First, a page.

Home Hotel industry Number of employees leaving the hospitality industry

Number of employees leaving the hospitality industry

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Data from workforce management firm Fourth revealed that 8.3% of the workforce left the sector between August and September – the highest percentage since 15.6 left % of people in March 2020.

Split across hospitality industry segments, pubs saw 10.8% of workers leave while 9.8% of restaurant team members quit and the rate was 8.1% for restaurants to fast service while for hotels the departure rate was slightly lower at 6.5%. .

Information extracted from a database of more than 700 companies in the pubs, bars, hotels and restaurants sector also revealed that pubs have fewer workers (down 4.4%) than a year ago .

Additionally, pub workers aged 23 and over earn an average of £10.12 an hour compared to their restaurant counterparts, who earn £9.98.

Fourth’s research also looked at how the nature of the hospitality workforce has continued to change to reflect societal changes.

Data analysis

British workers make up just over half (55.5%) of the workforce, which has remained stable throughout this year.

However, there continues to be a shift between EU and non-EU workers, as in July last year non-EU workers accounted for more than a tenth (12.7%) of workers.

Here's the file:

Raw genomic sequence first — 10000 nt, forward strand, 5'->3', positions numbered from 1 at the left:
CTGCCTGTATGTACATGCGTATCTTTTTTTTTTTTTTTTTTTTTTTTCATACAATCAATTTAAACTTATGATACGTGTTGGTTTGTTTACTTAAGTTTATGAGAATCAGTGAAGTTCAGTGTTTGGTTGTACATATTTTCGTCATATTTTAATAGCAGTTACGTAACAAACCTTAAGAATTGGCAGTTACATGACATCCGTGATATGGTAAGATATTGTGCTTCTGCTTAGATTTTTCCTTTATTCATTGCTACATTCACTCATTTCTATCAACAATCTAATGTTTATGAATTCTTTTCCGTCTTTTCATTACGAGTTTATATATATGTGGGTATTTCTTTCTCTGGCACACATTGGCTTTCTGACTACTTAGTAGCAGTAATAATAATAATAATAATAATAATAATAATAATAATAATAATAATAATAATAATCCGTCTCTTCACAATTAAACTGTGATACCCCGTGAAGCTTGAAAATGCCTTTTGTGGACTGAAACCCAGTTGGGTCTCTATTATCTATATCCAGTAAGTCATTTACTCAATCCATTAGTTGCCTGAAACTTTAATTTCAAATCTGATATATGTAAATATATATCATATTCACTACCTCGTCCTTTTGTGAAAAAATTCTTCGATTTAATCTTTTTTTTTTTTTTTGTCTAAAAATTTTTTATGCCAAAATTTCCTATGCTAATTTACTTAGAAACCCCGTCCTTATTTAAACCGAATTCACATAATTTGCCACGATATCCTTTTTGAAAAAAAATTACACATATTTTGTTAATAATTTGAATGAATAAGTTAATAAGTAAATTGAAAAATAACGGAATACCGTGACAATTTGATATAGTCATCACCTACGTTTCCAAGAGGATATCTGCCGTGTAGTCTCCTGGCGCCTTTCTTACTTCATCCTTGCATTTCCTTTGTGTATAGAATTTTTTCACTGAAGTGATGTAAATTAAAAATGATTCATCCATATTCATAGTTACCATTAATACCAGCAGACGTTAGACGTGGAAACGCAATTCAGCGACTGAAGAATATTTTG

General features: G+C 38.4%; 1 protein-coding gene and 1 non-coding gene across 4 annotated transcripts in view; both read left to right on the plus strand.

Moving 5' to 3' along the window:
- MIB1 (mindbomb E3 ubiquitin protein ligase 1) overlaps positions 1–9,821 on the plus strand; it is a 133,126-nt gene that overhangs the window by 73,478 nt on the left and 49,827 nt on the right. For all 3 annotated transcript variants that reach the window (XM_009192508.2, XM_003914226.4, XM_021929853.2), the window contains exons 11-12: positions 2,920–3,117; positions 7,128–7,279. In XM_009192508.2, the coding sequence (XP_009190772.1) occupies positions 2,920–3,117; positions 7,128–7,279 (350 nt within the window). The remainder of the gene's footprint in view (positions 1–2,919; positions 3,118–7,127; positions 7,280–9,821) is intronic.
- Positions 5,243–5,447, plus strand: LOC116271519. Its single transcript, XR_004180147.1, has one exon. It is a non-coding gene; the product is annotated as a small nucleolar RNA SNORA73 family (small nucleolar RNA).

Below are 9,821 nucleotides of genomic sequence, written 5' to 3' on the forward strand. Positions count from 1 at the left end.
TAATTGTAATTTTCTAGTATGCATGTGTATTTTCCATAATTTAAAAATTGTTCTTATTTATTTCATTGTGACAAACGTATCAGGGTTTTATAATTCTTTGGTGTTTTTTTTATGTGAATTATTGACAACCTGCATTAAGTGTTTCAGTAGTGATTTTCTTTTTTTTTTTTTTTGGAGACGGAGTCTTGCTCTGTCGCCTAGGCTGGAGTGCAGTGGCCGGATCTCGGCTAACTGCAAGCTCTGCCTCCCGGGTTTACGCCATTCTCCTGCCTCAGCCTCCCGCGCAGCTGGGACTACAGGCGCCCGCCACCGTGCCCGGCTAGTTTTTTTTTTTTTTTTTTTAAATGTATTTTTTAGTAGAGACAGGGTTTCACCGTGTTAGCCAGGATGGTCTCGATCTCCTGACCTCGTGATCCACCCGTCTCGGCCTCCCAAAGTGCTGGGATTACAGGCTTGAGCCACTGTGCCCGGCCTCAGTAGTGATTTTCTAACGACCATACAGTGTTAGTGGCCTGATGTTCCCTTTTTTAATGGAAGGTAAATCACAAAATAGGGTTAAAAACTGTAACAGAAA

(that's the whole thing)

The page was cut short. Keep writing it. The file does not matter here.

This figure rose to a fifth (20.1%) in September. Over the same period, EU workers fell from over a third (35.9%) of the workforce to just under a quarter (24.3%).

In September, one in four newcomers (25.7%) to the hospitality sector came from a non-European background and 14.1% came from the EU, while the remaining 60.1% were British .

The fourth EMEA Managing Director, Sébastien Sepierre, said: “The latest data from the Fourth Report on the Face of Hospitality shows that the industry is in a precarious position.

“While headcount and collective hours worked remain strong, this comes against a backdrop of inflation at its highest level in four decades, a cost of living crisis, rising fuel prices and a naturally cautious consumer base, all of which makes it much more difficult to turn a profit than a year ago.

“The greatest asset of any successful hospitality business is a committed and talented team, which is why recruitment and retention are so vital.”

Focus on retention

Sepierre pointed out that there are currently as many people starting a job as leaving in the sector.

He added: “It is now essential that operators focus on retention and that the resulting recruits can see the benefits and rewards of a long-term career in hospitality offers.

“If not, they are faced with the prospect of continuous recruitment rather than the consolidation of teams to move their business forward.

“Technology has an important function here by helping to drive processes that enable employers to effectively hire, onboard, engage and retain team members.”